One essential condition is faith. Genuine faith is a deep and quiet illumined feeling of conviction arising from the depths of one's being, when the outer mind and heart are stilled and made pure of all egoistic desire and expectation. It can pierce the haze of adverse movements of the moment and concentrate on the ever-present truth. It is not a fair-weather friend, nor is it merely based upon reasoning or willpower. True faith shines like a flame; it is self-existent and independent of circumstances.

Does this mean that the surrendered sadhak will face no difficulties or misfortunes? In this world of dualism, with all of its ups and downs, and contradictions, its meaning lies in this opposition. "It must be an evolution which is leading or struggling towards higher things out of a first darker appearance. Whatever guidance there is must be given under these conditions of opposition and struggle… through the double terms of knowledge and ignorance, light and darkness, death and life, pain and pleasure, happiness and suffering; none of the terms can be excluded until the higher status is reached and established." -Sri Aurobindo, Letters on Yoga p. 1627

While an effective surrender does not necessarily ensure the sadhak against all future storms and stresses; it does assure the absolute security of the sadhak's spiritual health even in their midst. No promise is made that the path will be a sunlit path of rose petals; what is promised is that He will lead the surrendered sadhak to his cherished spiritual goal through every possible misfortune in life. The surrendered sadhak also knows that misfortunes and suffering are not in vain, but are sanctioned by the Divine for fulfilling a necessary spiritual purpose whose significance will be revealed in time. The surrendered sadhak knows and feels that the Divine is not far away or absent during his suffering, but sitting in the heart of his acutest difficulty, guiding from there the course of circumstances to lead the sadhak to union with the Divine. The surrendered sadhak also knows that if faced with courage, patience, and right attitude, in a spirit of surrender, every difficulty bring great spiritual benefit. Finally, the surrendered sadhak knows that there is an underlying purpose leading to some future spiritual good. His mantra remains: "Let Thy Will be done always and everywhere."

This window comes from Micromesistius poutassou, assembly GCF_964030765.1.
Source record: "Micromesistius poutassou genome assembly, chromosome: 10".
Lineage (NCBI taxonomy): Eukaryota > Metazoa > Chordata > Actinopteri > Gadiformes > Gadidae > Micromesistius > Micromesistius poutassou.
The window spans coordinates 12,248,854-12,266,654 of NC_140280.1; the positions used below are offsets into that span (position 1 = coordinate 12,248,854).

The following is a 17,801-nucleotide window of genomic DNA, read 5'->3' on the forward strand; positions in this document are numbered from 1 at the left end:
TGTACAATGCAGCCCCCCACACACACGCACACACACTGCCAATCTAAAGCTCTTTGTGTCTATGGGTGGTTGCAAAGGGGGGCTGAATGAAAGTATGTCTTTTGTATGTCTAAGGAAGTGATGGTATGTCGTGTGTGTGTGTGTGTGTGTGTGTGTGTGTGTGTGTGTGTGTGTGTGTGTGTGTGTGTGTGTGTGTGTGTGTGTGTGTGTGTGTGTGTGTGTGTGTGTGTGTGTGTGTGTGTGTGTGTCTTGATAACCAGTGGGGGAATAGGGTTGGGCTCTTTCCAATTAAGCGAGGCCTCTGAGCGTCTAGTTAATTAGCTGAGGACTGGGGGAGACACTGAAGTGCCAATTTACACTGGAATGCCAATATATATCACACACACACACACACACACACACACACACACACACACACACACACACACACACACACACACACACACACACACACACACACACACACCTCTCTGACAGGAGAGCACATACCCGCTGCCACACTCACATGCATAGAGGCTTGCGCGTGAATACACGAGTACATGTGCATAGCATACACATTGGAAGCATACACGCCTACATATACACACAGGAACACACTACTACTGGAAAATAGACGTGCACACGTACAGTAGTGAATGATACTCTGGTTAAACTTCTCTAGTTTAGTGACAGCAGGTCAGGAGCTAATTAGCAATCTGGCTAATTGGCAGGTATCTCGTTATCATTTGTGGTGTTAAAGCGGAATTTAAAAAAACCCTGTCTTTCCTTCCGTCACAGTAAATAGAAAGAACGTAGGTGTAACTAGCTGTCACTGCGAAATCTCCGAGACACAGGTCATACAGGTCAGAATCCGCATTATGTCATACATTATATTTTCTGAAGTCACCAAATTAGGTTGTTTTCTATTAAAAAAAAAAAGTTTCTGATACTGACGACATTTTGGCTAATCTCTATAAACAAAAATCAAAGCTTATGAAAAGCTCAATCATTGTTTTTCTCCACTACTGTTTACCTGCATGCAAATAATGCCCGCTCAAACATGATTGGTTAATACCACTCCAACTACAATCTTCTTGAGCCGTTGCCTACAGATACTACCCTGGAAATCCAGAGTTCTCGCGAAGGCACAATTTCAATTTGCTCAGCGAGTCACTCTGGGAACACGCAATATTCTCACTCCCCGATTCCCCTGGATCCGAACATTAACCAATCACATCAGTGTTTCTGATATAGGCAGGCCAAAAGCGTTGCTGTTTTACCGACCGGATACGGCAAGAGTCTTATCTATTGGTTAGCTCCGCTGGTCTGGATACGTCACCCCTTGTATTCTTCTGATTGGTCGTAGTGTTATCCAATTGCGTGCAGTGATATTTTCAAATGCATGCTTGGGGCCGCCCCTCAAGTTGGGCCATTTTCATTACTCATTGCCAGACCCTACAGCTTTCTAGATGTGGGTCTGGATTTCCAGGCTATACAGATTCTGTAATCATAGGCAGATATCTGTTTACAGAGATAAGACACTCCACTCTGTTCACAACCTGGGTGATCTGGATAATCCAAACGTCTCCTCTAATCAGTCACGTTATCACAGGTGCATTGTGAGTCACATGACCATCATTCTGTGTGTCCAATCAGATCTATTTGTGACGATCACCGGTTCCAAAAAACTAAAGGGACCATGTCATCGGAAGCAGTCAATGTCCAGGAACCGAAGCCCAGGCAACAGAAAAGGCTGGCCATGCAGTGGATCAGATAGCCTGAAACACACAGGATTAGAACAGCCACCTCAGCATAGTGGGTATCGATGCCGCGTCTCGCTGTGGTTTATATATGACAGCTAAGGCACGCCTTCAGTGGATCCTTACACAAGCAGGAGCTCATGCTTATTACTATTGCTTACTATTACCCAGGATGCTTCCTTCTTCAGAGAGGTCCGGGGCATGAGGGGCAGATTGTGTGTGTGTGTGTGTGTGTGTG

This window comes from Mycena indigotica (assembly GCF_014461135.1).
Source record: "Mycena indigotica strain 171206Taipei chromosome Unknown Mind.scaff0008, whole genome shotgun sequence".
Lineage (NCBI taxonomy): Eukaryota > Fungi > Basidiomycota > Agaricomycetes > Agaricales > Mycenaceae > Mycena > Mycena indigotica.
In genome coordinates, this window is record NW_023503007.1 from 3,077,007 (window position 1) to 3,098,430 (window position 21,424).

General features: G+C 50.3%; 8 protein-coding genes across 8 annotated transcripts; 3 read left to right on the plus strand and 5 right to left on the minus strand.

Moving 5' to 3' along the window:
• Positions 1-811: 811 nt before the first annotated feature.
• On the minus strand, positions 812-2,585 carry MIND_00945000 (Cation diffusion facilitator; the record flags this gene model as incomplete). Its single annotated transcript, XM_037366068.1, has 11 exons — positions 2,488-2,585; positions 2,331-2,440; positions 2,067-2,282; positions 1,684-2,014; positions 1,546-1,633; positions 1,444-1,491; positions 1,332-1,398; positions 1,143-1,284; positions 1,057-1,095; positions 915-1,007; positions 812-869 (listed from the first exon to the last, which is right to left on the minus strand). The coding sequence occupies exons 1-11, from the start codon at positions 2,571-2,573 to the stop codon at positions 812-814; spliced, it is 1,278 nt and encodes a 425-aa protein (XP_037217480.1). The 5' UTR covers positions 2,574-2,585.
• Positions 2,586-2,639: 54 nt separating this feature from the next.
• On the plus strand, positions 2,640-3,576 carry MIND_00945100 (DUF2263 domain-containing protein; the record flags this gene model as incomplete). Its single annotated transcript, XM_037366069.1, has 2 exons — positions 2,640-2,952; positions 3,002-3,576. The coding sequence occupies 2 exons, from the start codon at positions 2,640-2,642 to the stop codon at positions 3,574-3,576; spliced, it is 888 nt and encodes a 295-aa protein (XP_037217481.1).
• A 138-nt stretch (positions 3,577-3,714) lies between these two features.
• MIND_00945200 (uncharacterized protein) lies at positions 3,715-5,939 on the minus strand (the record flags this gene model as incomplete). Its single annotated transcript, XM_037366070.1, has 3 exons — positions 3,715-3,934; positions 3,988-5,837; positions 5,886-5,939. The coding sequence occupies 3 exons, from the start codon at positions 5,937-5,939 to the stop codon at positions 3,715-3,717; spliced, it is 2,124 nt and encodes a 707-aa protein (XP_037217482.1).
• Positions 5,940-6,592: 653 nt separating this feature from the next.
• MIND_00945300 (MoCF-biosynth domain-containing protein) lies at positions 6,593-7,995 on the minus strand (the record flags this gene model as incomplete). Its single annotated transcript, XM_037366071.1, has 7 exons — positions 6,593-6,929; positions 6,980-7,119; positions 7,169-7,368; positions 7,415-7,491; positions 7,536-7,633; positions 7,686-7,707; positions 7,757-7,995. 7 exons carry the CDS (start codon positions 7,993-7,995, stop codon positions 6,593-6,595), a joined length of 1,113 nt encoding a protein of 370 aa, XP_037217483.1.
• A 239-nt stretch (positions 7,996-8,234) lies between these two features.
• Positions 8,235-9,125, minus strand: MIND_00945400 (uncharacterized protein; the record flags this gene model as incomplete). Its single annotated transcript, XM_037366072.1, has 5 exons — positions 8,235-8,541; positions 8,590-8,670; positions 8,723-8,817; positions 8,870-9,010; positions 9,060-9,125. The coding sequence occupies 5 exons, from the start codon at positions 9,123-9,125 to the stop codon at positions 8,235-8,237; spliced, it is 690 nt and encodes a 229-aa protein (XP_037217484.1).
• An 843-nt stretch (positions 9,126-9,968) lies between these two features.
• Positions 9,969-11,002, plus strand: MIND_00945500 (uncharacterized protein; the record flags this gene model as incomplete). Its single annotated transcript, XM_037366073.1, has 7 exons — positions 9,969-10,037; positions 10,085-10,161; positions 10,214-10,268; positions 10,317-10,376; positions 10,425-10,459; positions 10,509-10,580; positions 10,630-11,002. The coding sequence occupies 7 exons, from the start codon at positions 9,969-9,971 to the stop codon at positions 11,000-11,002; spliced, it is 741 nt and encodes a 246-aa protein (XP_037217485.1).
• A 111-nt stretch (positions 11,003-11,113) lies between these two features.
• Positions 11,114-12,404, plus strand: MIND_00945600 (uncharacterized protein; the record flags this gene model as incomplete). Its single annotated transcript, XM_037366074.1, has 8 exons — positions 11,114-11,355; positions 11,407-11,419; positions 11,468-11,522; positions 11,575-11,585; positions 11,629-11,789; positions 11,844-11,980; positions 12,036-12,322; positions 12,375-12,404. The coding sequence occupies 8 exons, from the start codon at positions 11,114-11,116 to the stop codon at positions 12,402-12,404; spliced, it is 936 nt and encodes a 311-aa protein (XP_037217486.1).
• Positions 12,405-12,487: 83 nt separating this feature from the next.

Having heaped the fuel of devotion onto the fire of aspiration, and having rejected all that seeks to smother the growing flame of inner realization, it now remains to dive into the fire of tapas, of self-surrender. Surrender of the contracted ego's petty perspective to the expanded bird's eye view of the higher Self. Here are suggested practices to cultivate surrender:

1. By abiding as the Witness, as pure consciousness, at all times, in all circumstances. Whatever karma brings, one never ceases to stand firm as the Seer, in para-vairagya, supreme detachment.

2. By cultivating mental silence. The mind creates the delusion of separateness, and the intellect divides unceasingly between this and that; when their chatter subsides one beholds the absolute Oneness of all, and the background comes to the foreground; so when faced with difficulties, go beyond the surface. "Be Still and Know." The guidance will come.

3. By surrendering fear, lust, anger, and all desires, remaining poised, neither liking nor disliking, neither having nor not having, neither gaining nor losing, but remaining in that place of balance, transcending the dual opposites that worldly attachments afflict one with.

4. By remembering "This too shall pass," when things go well and when things go badly. Banish all moods of trepidation, worries, and anxieties regarding the possible course of life. The slightest appearance of fear or worry should make the sadhak alert and begin to immediately rectify the flaws in his attitude, renew his resolution, and establish his consciousness in a state of tranquil trust in the Divine.

5. Reaching for the Divine above, with utter faith in its providence, by practicing the "complete surrender pose," lying face down, completely vulnerable, with arms outstretched above the crown, the seat of the guru, to the Supreme Being above, hands together, in sacred union.

6. By piercing the veil of dark thoughts, which habitually envelope one, seeing psychically the bright light of consciousness beyond them.

7. By opening oneself to intuitive guidance, putting and keeping the mind in a calm receptive state, listening to the inner guidance or insight, which comes spontaneously.

8. By accepting things as they are, seeing the lessons which every situation brings, and beholding the perfection that they lead to.

9. By cultivating patience, especially when expectations are not met.

10. By remembering "Om Namah Shivayah": That (Supreme Being Shiva) I am!

11. By seeking the immanent one in the midst of all changes; the underlying Supreme reality which transcends all. "Watch for God in the events of your life. See only the hand of God in it all."

Om Tat Sat

Copyright: M. Govindan Satchidananda, April 2006